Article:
The case has been made that the Bush administration railroaded America into invading Iraq by ignoring evidence, facts and logic, never considering the consequences.
Paul Greengrass, the Bourne films and Bloody Sunday filmmaker, commits a similar sin with Green Zone, a film about that invasion and the search for phantom weapons of mass destruction. He has ignored inconvenient facts — and indeed the very book on which the script (by Brian Helgeland) is based — to conjure an entertaining if sometimes risible ticking-clock thriller about what "they" didn't want you to know in the run-up to war.
The book was Imperial Life in the Emerald City, a dry comedy of errors by Washington Post reporter Rajiv Chandrasekaran about "neo-con" arrogance, inept planning, naïve political optimism and simple Bush White House incompetence. Greengrass and Helgeland have wrung a conspiracy out of that, with Matt Damon as a heroic in-over-his-pay-grade chief warrant officer who starts asking questions about why all these WMD sites that he has risked life and limb to get to have turned out to be "doughnut" holes.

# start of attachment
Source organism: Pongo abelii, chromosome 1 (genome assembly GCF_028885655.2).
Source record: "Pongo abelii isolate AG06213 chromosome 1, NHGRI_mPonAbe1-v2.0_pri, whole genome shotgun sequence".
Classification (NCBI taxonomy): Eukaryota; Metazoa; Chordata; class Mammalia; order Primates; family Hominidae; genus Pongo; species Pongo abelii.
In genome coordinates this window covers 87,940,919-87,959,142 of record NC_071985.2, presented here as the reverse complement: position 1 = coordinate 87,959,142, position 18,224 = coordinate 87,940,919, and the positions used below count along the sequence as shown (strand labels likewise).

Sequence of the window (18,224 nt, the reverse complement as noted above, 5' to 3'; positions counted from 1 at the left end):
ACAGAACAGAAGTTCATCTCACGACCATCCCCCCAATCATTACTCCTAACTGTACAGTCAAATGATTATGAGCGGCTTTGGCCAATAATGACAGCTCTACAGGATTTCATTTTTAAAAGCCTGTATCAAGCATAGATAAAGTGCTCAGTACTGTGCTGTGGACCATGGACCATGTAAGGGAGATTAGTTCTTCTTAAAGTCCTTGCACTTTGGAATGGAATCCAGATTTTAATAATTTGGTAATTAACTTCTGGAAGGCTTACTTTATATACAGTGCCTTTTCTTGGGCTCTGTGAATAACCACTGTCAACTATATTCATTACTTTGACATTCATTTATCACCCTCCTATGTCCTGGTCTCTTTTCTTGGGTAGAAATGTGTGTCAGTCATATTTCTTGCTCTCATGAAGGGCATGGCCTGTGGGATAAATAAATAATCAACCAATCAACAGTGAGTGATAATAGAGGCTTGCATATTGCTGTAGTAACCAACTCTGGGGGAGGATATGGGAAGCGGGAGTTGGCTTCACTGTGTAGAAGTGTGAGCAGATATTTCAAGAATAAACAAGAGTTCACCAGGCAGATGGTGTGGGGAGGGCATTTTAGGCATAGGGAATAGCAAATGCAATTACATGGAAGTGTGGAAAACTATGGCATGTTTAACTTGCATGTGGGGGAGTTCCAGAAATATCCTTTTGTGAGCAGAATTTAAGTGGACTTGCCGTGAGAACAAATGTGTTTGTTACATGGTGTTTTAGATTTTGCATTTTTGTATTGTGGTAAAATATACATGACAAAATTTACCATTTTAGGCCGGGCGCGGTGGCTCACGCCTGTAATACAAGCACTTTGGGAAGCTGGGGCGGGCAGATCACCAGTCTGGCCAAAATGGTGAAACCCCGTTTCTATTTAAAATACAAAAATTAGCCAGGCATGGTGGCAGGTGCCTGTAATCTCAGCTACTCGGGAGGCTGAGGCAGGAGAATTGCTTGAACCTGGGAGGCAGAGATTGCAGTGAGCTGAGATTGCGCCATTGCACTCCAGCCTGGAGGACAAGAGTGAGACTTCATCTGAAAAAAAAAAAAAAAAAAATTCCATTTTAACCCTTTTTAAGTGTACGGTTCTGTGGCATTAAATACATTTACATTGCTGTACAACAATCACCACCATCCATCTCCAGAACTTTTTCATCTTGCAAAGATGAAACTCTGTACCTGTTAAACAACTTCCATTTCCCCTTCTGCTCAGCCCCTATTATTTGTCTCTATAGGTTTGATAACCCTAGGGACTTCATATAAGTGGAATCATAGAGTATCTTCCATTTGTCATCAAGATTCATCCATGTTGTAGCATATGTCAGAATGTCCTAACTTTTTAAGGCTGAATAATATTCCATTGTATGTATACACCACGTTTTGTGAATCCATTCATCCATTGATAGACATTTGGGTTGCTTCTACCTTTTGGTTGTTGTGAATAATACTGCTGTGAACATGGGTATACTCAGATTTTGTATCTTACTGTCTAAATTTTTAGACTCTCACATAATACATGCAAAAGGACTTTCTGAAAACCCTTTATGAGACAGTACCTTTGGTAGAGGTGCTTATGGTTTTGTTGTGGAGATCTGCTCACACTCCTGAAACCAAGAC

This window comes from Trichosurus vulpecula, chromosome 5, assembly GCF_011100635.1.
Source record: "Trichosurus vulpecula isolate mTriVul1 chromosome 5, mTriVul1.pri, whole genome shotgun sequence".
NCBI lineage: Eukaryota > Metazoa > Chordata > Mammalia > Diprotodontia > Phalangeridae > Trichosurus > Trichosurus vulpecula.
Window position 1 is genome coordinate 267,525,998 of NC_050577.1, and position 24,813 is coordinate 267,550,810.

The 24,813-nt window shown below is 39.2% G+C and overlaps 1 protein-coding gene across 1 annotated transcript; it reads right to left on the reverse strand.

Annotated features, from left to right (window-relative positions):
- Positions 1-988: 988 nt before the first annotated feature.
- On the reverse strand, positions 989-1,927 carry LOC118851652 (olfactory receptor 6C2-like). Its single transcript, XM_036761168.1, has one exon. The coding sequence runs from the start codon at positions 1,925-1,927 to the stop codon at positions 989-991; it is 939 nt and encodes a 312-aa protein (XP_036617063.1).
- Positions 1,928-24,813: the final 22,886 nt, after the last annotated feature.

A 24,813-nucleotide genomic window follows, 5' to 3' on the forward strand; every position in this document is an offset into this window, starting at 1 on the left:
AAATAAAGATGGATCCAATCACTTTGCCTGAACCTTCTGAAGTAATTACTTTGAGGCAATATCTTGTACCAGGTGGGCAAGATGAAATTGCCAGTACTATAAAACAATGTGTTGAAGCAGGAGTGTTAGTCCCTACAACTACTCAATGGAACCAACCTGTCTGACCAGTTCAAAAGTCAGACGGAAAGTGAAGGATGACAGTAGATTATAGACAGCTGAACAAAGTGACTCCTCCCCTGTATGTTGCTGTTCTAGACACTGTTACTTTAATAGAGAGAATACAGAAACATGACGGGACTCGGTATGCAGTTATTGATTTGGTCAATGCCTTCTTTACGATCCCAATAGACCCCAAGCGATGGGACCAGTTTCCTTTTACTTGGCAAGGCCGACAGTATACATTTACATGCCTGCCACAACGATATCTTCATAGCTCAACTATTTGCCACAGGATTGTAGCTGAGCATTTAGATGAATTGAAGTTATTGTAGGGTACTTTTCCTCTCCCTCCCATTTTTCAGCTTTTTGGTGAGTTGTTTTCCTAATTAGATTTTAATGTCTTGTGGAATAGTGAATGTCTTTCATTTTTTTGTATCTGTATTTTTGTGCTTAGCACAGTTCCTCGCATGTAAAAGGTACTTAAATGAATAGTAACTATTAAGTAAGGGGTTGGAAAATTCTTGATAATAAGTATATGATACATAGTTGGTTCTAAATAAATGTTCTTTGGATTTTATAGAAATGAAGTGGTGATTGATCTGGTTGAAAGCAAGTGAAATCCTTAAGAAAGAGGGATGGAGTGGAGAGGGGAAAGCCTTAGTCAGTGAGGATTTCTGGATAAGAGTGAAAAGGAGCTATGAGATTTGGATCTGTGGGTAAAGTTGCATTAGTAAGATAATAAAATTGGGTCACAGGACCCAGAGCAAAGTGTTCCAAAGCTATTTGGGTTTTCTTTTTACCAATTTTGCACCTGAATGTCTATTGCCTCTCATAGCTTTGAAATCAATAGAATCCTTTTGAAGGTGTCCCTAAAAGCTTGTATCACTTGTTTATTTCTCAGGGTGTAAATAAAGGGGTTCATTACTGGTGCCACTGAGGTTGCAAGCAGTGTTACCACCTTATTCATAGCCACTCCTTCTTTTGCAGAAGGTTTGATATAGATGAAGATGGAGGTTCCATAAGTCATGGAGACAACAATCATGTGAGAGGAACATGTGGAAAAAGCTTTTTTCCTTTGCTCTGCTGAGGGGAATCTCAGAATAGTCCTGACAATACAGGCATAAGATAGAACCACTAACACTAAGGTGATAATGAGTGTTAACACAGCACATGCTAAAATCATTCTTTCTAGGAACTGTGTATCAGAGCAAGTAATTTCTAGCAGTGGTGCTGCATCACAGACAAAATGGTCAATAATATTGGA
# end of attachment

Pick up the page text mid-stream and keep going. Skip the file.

Greg Kinnear is the cunning "Democracy is messy" Bush Pentagon planner who is there to play politics with every decision. Brendan Gleeson plays the CIA section chief who can see the future and lectures one and all on the "insurgency" that will begin after a few days without water, electricity or anything for the vast, newly unemployed Iraqi army to do. Amy Ryan is the guilt-ridden Wall Street Journal reporter who printed White House whoppers and now sees the consequences (she's based on Judith Miller, formerly of The New York Times).
And Khalid Abdalla is Freddy, the wooden-legged Iraqi who tries to help Damon's chief in the field, translating, passing on tips, assisting raids.
"I want to help my country!"
Green Zone isn't so much a bad movie as a misguided one. In the Greengrass zone, action is amped up by whiplash editing, shaky cameras, snippets of night-vision video. The Bourne director's impact on action films is vast, and this one stages chases and house-to-house combat with great verve. But he loses the central metaphor, the bizarre alternative reality that the political hacks were living under in their guarded enclave, away from the chaos outside the Emerald City's walls.
And with every Gleeson variation of Colin Powell's "You break it, you buy it" analogy, every earnest Damon "discovery" that he and the country have been lied to, every fresh bit of evidence that the people who planned this weren't intellectually up to the task of sweating the details, Green Zone begs another variation on this response. Yeah. And?